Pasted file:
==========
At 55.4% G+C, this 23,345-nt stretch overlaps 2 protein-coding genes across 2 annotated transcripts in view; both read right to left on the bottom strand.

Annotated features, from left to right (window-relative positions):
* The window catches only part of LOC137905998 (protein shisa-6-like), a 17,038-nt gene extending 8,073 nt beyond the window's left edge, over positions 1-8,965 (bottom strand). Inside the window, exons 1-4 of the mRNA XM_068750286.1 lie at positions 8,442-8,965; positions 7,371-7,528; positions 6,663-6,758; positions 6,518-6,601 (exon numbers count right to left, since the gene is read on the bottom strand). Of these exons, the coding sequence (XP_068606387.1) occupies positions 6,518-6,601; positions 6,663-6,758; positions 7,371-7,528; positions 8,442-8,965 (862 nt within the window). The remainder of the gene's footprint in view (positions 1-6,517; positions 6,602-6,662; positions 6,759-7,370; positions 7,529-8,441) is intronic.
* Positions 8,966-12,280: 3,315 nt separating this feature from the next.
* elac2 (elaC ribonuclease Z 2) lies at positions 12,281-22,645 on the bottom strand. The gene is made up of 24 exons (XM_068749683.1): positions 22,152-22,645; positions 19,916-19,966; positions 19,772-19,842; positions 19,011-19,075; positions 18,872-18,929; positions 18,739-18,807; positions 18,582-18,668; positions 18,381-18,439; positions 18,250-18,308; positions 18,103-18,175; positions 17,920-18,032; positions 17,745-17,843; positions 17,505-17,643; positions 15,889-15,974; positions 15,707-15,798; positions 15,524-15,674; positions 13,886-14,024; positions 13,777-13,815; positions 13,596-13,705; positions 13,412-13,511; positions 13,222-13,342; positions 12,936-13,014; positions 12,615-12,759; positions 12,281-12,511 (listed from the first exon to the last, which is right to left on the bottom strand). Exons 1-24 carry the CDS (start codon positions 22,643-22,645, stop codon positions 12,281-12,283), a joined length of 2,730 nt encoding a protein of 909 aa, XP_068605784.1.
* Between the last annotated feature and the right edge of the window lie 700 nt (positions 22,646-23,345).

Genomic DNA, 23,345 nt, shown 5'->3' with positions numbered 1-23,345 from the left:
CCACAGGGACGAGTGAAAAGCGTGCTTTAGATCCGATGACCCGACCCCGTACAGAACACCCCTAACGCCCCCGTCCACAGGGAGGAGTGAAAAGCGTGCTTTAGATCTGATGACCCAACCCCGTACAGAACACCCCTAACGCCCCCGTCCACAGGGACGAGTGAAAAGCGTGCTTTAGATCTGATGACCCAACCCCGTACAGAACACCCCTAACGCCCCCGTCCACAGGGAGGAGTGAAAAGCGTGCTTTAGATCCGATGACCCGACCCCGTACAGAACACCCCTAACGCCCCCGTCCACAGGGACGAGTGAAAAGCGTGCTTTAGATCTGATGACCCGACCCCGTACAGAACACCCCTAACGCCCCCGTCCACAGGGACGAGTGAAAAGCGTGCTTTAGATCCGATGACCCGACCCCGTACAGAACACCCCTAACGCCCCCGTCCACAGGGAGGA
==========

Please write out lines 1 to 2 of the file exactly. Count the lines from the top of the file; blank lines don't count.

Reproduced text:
At 55.4% G+C, this 23,345-nt stretch overlaps 2 protein-coding genes across 2 annotated transcripts in view; both read right to left on the bottom strand.

Annotated features, from left to right (window-relative positions):